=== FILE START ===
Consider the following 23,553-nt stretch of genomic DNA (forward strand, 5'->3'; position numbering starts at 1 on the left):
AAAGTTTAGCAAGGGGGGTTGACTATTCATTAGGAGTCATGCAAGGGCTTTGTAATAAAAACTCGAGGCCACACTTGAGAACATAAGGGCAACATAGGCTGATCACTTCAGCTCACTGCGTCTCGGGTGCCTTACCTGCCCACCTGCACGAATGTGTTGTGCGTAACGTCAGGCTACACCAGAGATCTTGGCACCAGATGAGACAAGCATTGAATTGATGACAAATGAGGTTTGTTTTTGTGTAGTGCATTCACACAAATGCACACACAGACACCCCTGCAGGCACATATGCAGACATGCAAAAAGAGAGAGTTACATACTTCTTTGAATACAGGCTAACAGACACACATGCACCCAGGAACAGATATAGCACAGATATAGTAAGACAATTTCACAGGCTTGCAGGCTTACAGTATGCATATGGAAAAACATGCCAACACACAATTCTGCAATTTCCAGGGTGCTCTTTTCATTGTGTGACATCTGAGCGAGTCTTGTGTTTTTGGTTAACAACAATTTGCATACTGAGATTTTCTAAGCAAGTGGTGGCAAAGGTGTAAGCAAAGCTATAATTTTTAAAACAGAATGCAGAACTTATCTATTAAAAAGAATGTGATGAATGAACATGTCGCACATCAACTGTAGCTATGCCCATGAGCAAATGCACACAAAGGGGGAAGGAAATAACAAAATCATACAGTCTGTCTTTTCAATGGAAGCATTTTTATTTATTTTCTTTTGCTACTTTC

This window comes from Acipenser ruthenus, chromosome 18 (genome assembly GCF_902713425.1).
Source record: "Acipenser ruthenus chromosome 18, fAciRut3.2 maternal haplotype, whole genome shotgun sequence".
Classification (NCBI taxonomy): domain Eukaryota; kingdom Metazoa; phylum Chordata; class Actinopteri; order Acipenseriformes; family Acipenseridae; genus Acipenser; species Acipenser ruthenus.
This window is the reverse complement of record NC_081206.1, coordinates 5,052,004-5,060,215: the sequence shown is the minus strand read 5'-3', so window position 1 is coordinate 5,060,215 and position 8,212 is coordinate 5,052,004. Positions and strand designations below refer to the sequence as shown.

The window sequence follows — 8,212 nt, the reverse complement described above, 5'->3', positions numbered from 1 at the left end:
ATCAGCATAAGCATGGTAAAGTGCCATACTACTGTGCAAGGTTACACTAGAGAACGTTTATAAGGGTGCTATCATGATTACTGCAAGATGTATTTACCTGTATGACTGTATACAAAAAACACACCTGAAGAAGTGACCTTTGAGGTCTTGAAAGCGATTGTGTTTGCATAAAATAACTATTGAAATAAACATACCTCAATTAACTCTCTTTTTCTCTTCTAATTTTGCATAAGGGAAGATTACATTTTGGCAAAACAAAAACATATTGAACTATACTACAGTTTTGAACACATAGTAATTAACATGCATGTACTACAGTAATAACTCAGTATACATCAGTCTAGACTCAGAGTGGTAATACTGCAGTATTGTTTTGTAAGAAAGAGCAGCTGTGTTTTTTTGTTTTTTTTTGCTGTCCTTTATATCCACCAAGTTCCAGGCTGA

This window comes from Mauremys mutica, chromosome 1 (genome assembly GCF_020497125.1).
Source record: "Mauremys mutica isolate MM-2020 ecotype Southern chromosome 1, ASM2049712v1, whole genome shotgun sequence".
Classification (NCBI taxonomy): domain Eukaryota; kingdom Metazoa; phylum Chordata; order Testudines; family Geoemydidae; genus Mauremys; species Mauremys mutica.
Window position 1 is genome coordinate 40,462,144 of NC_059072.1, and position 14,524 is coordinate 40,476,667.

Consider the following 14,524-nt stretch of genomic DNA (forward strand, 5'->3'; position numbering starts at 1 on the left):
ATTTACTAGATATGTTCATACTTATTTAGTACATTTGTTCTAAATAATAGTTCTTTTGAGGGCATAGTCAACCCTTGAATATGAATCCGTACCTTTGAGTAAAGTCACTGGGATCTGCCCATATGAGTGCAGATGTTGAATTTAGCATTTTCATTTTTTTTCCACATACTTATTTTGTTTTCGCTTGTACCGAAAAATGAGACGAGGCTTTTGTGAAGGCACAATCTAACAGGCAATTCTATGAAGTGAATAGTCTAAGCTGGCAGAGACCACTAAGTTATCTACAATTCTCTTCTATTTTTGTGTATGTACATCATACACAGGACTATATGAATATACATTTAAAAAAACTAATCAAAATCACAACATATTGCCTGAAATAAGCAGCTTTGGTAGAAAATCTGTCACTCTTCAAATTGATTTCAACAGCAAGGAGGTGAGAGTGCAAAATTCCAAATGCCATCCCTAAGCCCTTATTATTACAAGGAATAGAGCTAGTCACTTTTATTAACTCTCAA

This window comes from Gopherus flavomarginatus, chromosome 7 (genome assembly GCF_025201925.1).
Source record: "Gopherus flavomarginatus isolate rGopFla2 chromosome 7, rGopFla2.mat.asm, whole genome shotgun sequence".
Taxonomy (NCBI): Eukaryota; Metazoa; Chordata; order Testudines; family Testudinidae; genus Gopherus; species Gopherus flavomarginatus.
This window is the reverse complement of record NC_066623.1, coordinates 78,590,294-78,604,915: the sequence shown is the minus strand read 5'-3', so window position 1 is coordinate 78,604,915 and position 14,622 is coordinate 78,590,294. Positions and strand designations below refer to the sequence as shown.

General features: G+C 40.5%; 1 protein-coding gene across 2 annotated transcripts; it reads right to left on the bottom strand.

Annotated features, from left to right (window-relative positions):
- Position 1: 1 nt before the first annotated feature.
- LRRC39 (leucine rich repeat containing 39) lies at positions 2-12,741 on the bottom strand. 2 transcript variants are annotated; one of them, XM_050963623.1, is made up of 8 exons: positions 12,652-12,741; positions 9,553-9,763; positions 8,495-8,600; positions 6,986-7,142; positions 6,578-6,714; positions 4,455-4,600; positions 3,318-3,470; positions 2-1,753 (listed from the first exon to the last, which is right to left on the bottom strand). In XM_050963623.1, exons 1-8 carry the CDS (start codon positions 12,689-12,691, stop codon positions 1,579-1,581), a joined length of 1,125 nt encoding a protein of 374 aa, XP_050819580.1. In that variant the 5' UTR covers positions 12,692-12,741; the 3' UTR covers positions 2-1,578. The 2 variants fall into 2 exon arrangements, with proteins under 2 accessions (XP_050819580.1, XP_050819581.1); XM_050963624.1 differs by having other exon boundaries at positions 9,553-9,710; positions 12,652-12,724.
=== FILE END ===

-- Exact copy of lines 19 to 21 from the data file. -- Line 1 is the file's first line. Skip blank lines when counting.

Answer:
General features: G+C 40.5%; 1 protein-coding gene across 2 annotated transcripts; it reads right to left on the bottom strand.

Annotated features, from left to right (window-relative positions):
- Position 1: 1 nt before the first annotated feature.